So reads the most interesting passage from Philip Johnson’s obituary in the “New York Times”
And what are we to make of it exactly, sitting there amid the list of personal achievements of an admittedly ambitious and influential man? A “youthful indiscretion” perchance? Or maybe something more. Maybe something having to do with the nature of power that the craft of architecture reflects.
In any even, this death and this obituary passage couldn’t have arrived at a more opportune moment in that we’re evidently “celebrating” the anniversary of Auschwitz – a singularly bizarre occasion inspiring one of the death camp’s survivors to note
“Today they are saying a lot because of the anniversary, but tomorrow they will forget,” he warned.
Forget? Does anyone actually remember? Is Auschwitz just a word? Just a detail? There have been many films about what went on some famous others obscure, still others quite novel in their approach. But the common denominator is the isolation of the Nazi era as an unprecedented,and therefore discreet unit.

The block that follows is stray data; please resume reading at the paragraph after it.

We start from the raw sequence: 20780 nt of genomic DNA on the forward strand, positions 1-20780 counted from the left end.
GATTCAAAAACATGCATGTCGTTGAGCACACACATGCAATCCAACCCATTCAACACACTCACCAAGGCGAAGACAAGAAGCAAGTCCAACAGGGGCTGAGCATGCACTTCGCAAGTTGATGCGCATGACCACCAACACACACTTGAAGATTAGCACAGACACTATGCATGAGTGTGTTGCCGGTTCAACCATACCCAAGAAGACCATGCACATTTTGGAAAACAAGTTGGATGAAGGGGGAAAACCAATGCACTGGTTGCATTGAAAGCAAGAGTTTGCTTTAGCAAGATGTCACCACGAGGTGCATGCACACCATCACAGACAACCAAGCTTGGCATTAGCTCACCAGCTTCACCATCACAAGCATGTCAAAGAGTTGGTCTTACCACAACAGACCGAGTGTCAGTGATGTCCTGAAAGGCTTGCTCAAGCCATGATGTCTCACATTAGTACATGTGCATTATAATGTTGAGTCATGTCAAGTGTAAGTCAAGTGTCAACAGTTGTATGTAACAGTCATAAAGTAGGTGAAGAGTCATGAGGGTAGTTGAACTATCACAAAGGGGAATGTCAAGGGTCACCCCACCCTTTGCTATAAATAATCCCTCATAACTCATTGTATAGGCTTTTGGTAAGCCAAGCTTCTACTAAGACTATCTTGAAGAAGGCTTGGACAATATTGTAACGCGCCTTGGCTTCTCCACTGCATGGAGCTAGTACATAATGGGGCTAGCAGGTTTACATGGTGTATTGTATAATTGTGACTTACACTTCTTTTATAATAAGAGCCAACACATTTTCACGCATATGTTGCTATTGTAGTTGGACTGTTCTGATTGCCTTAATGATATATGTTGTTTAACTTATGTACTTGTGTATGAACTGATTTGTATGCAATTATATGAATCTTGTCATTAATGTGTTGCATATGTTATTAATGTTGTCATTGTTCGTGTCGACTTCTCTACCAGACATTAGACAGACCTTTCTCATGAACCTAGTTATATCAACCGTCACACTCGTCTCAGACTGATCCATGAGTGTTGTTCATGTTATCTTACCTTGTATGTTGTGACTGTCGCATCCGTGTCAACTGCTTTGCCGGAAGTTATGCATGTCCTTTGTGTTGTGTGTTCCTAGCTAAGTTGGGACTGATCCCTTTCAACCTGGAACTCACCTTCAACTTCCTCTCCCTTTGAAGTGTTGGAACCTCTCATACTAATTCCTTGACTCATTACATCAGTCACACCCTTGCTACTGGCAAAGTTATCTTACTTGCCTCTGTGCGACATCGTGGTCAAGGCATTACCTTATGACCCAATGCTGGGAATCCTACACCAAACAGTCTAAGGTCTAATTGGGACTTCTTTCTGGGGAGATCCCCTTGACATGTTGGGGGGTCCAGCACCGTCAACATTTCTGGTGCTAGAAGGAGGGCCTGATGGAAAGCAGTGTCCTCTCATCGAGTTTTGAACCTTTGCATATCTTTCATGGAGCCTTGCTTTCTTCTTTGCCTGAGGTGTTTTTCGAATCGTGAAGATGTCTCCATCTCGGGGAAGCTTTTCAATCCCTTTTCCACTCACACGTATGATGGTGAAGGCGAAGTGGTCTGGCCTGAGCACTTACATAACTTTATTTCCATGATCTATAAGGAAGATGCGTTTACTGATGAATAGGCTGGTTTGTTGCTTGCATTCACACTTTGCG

True there are any number of utterly unique things about the Holocaust. And one can say without fear of contration that it’s hard to imagine an occasion in human hisotry when slaughter became so systematized. But is unsystematic slaughter therefore a lesser sin? And does the fact that no cinematic record exists of the crimes engineered by the United States government in Latin and Central America make them any less horrifying and reprehensible? Moreover does Hitler’s name spring too glibly to some minds as some might charge in this instance :
Turner made those fiery comments in his first address at the National Association for Television Programming Executives’ conference since he was ousted from Time Warner Inc. five years ago
The 66-year-old billionaire, who leveraged a television station in Atlanta into a media empire, made the comment before a standing-room-only crowd at NATPE’s opening session Tuesday.
His no-nonsense, sometimes humorous, approach during the one-hour Q&A generated frequent loud applause and laughter
Needless to say there are many who would readily agree with him. Consequently it’s with great irony one fins this in the Auschwitz coverage:
“The story of the camps shows that evil is real and must be called by its name and must be confronted,” he said.
And the evil of the Bush administration must be called by its right name as well in which instance recourse to “the Nazi Card,” is insifficient.
One must be more specific. After all, thanks to Mel Gibson’s NASCAR Jesus, anti-semitism has been made theologically respectable, if not Oscar-worthy.
Moreover, others are “playing cards” – and not without reason.